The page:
The need to beef up San Diego's police force was spelled out in alarming detail at City Hall Tuesday.
Officers are leaving faster than they can be replaced, in a department stretched far too thin after years of budget cuts.
And there’s some troubling fallout on the streets.
Priority response times for patrol officers are trending upwards – which also means that calls involving issues such as burglaries, drug-dealing, disturbing the peace, vandalism, graffiti and vagrancy are taking more and more of a backseat.
"All you have to do is call 531-2000 for non-emergency situations and often times you'll be on hold,” says City Heights community activist Linda Pennington. “Also, if you call 911 you often get put on hold -- just because of the staffing."
Pennington praises the undermanned police force for keeping crime statistics as low as they have been lately, especial given a patrol volume of more than 400,000 incidents a year.
However, Pennington added in an interview Tuesday: "If you don't have a priority call, if it's just 'quality of life' issues -- which are incredibly important in the big picture -- then you're going to have to wait. And you may not even see an officer."
SDPD's staffing is remarkably low for a city with a population upward of 1.3 million and 372 square miles to patrol.
Its "officers per thousand residents" ratio is 1.5 -- compared to 2.5 for LAPD and 2.7 for San Francisco police.
To residents in what can be high-crime areas, patrol often don’t seem to be visible or close enough at hand to serve as a reliable deterrent to gangs and drug pushers.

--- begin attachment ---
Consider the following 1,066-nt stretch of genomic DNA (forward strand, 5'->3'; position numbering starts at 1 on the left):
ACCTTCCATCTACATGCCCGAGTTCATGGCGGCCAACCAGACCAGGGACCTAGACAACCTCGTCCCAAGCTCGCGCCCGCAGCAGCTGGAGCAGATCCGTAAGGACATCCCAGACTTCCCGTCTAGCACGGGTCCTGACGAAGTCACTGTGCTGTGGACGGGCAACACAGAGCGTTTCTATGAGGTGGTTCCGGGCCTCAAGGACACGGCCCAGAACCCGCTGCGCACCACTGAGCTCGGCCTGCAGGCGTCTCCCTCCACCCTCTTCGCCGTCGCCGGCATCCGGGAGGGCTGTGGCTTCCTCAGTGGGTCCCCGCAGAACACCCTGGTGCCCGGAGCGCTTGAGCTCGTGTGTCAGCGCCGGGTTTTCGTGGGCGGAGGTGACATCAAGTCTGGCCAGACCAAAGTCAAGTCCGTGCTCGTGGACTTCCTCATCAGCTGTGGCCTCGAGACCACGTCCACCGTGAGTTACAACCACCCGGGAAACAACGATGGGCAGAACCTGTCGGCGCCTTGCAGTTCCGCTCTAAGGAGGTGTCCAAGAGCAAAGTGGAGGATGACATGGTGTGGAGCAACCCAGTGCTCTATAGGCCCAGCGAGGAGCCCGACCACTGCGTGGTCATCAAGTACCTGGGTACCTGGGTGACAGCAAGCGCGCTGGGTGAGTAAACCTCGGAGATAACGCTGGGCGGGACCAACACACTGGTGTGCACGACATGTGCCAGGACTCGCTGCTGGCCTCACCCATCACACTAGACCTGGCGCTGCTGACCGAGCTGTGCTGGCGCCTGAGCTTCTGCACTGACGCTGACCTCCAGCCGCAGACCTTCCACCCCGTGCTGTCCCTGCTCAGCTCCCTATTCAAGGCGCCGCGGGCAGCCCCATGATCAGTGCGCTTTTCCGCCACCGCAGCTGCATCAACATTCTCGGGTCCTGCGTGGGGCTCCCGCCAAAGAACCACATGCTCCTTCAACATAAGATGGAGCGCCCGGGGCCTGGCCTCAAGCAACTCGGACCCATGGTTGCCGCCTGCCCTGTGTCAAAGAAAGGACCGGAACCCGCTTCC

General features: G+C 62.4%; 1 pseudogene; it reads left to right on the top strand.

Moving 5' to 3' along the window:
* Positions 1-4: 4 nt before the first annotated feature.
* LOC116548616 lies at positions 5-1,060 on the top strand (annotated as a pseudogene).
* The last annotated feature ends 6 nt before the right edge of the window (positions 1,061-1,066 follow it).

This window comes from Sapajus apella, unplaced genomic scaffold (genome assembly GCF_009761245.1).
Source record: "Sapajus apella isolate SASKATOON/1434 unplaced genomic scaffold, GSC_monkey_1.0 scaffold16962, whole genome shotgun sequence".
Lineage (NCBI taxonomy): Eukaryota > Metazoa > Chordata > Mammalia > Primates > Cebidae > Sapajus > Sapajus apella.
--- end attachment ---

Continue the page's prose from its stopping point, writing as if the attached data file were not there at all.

“The rumor goes around, ‘Well, you know what? We can go over there and do ‘whatever’ – there’s no cops watching,” says City Heights resident Linda Vazquez. “The call it like a safe spot, so if they’ve got plenty of dope, they know where to go.”
Vazquez says that while calls about emergency situations often bring a number of officers to the scene, “I don’t think they have enough for the little stuff – only the big stuff. At night, I don’t travel because there’s not enough police around.”
A city auditor's report discussed Tuesday by the City Council says response times alone don't tell the story of how effective patrol operations may or may not be.
It recommends using more dispatch information and community input to pinpoint targets for additional funding and manpower.
Since 2009, the department’s strength has dropped from more than 2,100 sworn officers to fewer than 1,900.
Under a five-year, stepped-up budget strategy adopted last year, that decline was to be reversed and the lost manpower restored.
But that dynamic has yet to materialize.
Police Chief Shelley Zimmerman, who addressed the City Council’s afternoon session, says greater financial incentives are needed to keep the department ahead of the attrition curve.
She noted that 162 officers left the force during the fiscal year that ended Monday – many to better-paying law enforcement agencies, some offering signing bonuses – while just 159 new officers were added, a net loss of three.
More than half of the officers on the force are eligible for retirement within a four-year time frame.
“That's why it's so critically important that we continue to hire in large numbers and that we retain our officers for as long as we can,” Zimmerman told NBC 7.
She also pointed out that more than half of SDPD’s patrol officers have six or fewer years of experience.
“And so just because you graduate from the police academy,” Zimmerman said, “it doesn't mean that you have the skill set immediately to go out and work a lot of these specialized assignments. It takes years upon years to build up that expertise."
However, there’s concern among the department’s brass that the latest "washout" rate among police academy recruits was 27 percent.
Council members are awaiting a consultant's study that compares the total compensation provided by a wide range of Southern California law enforcement agencies, which is expected in late September or early October.
“And that,” says Councilwoman Marti Emerald, who chairs the Council’s Public Safety and Livable Neighborhoods Committee, “could be the basis for re-opening contract talks with our police officers, to insure that they’re getting the same kind of pay as agencies ‘across the street’ are getting.”